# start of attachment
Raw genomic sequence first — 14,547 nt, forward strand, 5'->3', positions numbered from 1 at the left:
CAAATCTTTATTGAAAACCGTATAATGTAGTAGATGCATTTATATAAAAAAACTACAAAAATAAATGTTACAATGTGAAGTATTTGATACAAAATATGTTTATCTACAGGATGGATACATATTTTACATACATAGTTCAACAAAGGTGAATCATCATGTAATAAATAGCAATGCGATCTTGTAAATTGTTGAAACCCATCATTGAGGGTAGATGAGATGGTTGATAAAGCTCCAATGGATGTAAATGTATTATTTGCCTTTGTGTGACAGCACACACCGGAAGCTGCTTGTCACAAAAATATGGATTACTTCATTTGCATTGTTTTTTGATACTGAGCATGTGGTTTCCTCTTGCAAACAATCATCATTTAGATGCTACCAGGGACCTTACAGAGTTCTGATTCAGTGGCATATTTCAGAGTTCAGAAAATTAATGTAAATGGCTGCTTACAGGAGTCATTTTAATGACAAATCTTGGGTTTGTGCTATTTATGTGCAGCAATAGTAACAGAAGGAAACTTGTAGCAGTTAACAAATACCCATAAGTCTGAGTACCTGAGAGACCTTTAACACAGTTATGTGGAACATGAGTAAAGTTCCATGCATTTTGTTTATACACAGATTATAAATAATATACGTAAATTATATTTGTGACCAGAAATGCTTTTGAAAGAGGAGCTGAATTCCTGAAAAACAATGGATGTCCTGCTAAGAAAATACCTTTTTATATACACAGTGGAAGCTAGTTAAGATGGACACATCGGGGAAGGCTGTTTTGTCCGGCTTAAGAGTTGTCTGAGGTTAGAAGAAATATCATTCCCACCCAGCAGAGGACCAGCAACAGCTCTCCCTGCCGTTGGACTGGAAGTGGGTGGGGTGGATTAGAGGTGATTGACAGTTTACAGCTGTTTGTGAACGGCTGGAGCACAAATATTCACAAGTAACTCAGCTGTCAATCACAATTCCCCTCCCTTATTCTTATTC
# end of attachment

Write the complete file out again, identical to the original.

Raw genomic sequence first — 14,547 nt, forward strand, 5'->3', positions numbered from 1 at the left:
CAAATCTTTATTGAAAACCGTATAATGTAGTAGATGCATTTATATAAAAAAACTACAAAAATAAATGTTACAATGTGAAGTATTTGATACAAAATATGTTTATCTACAGGATGGATACATATTTTACATACATAGTTCAACAAAGGTGAATCATCATGTAATAAATAGCAATGCGATCTTGTAAATTGTTGAAACCCATCATTGAGGGTAGATGAGATGGTTGATAAAGCTCCAATGGATGTAAATGTATTATTTGCCTTTGTGTGACAGCACACACCGGAAGCTGCTTGTCACAAAAATATGGATTACTTCATTTGCATTGTTTTTTGATACTGAGCATGTGGTTTCCTCTTGCAAACAATCATCATTTAGATGCTACCAGGGACCTTACAGAGTTCTGATTCAGTGGCATATTTCAGAGTTCAGAAAATTAATGTAAATGGCTGCTTACAGGAGTCATTTTAATGACAAATCTTGGGTTTGTGCTATTTATGTGCAGCAATAGTAACAGAAGGAAACTTGTAGCAGTTAACAAATACCCATAAGTCTGAGTACCTGAGAGACCTTTAACACAGTTATGTGGAACATGAGTAAAGTTCCATGCATTTTGTTTATACACAGATTATAAATAATATACGTAAATTATATTTGTGACCAGAAATGCTTTTGAAAGAGGAGCTGAATTCCTGAAAAACAATGGATGTCCTGCTAAGAAAATACCTTTTTATATACACAGTGGAAGCTAGTTAAGATGGACACATCGGGGAAGGCTGTTTTGTCCGGCTTAAGAGTTGTCTGAGGTTAGAAGAAATATCATTCCCACCCAGCAGAGGACCAGCAACAGCTCTCCCTGCCGTTGGACTGGAAGTGGGTGGGGTGGATTAGAGGTGATTGACAGTTTACAGCTGTTTGTGAACGGCTGGAGCACAAATATTCACAAGTAACTCAGCTGTCAATCACAATTCCCCTCCCTTATTCTTATTC